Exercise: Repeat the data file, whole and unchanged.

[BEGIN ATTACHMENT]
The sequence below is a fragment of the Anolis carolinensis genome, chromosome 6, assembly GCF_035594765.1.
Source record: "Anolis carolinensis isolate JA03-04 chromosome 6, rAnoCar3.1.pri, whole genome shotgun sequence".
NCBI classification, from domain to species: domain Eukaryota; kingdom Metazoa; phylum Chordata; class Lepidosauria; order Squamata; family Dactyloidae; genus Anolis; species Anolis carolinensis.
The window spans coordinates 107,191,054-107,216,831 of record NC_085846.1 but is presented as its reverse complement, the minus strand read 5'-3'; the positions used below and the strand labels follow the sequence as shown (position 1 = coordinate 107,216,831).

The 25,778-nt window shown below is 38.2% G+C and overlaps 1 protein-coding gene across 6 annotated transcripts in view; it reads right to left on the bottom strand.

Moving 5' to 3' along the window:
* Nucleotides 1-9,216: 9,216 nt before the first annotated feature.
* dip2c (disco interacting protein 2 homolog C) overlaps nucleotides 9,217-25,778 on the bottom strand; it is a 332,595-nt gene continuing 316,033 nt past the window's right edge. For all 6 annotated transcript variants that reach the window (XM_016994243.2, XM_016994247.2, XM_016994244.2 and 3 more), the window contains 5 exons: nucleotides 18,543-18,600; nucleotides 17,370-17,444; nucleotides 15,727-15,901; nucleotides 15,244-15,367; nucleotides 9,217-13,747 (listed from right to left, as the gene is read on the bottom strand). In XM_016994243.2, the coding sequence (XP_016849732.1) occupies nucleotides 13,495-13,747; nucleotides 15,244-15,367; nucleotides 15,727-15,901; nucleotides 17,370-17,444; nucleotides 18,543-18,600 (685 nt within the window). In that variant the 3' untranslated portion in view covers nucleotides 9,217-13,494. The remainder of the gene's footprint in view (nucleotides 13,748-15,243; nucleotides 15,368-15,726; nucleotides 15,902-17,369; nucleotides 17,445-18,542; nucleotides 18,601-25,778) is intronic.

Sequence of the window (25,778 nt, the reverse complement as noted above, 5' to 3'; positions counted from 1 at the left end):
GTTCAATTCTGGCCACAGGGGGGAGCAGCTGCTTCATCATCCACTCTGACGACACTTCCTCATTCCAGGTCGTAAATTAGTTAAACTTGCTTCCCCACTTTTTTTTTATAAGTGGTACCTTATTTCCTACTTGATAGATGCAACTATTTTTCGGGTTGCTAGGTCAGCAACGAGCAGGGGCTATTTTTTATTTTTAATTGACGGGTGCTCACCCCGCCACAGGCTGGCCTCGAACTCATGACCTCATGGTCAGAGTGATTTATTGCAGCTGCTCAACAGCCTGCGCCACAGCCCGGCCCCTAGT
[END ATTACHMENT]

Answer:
The sequence below is a fragment of the Anolis carolinensis genome, chromosome 6, assembly GCF_035594765.1.
Source record: "Anolis carolinensis isolate JA03-04 chromosome 6, rAnoCar3.1.pri, whole genome shotgun sequence".
NCBI classification, from domain to species: domain Eukaryota; kingdom Metazoa; phylum Chordata; class Lepidosauria; order Squamata; family Dactyloidae; genus Anolis; species Anolis carolinensis.
The window spans coordinates 107,191,054-107,216,831 of record NC_085846.1 but is presented as its reverse complement, the minus strand read 5'-3'; the positions used below and the strand labels follow the sequence as shown (position 1 = coordinate 107,216,831).

The 25,778-nt window shown below is 38.2% G+C and overlaps 1 protein-coding gene across 6 annotated transcripts in view; it reads right to left on the bottom strand.

Moving 5' to 3' along the window:
* Nucleotides 1-9,216: 9,216 nt before the first annotated feature.
* dip2c (disco interacting protein 2 homolog C) overlaps nucleotides 9,217-25,778 on the bottom strand; it is a 332,595-nt gene continuing 316,033 nt past the window's right edge. For all 6 annotated transcript variants that reach the window (XM_016994243.2, XM_016994247.2, XM_016994244.2 and 3 more), the window contains 5 exons: nucleotides 18,543-18,600; nucleotides 17,370-17,444; nucleotides 15,727-15,901; nucleotides 15,244-15,367; nucleotides 9,217-13,747 (listed from right to left, as the gene is read on the bottom strand). In XM_016994243.2, the coding sequence (XP_016849732.1) occupies nucleotides 13,495-13,747; nucleotides 15,244-15,367; nucleotides 15,727-15,901; nucleotides 17,370-17,444; nucleotides 18,543-18,600 (685 nt within the window). In that variant the 3' untranslated portion in view covers nucleotides 9,217-13,494. The remainder of the gene's footprint in view (nucleotides 13,748-15,243; nucleotides 15,368-15,726; nucleotides 15,902-17,369; nucleotides 17,445-18,542; nucleotides 18,601-25,778) is intronic.

Sequence of the window (25,778 nt, the reverse complement as noted above, 5' to 3'; positions counted from 1 at the left end):
GTTCAATTCTGGCCACAGGGGGGAGCAGCTGCTTCATCATCCACTCTGACGACACTTCCTCATTCCAGGTCGTAAATTAGTTAAACTTGCTTCCCCACTTTTTTTTTATAAGTGGTACCTTATTTCCTACTTGATAGATGCAACTATTTTTCGGGTTGCTAGGTCAGCAACGAGCAGGGGCTATTTTTTATTTTTAATTGACGGGTGCTCACCCCGCCACAGGCTGGCCTCGAACTCATGACCTCATGGTCAGAGTGATTTATTGCAGCTGCTCAACAGCCTGCGCCACAGCCCGGCCCCTAGT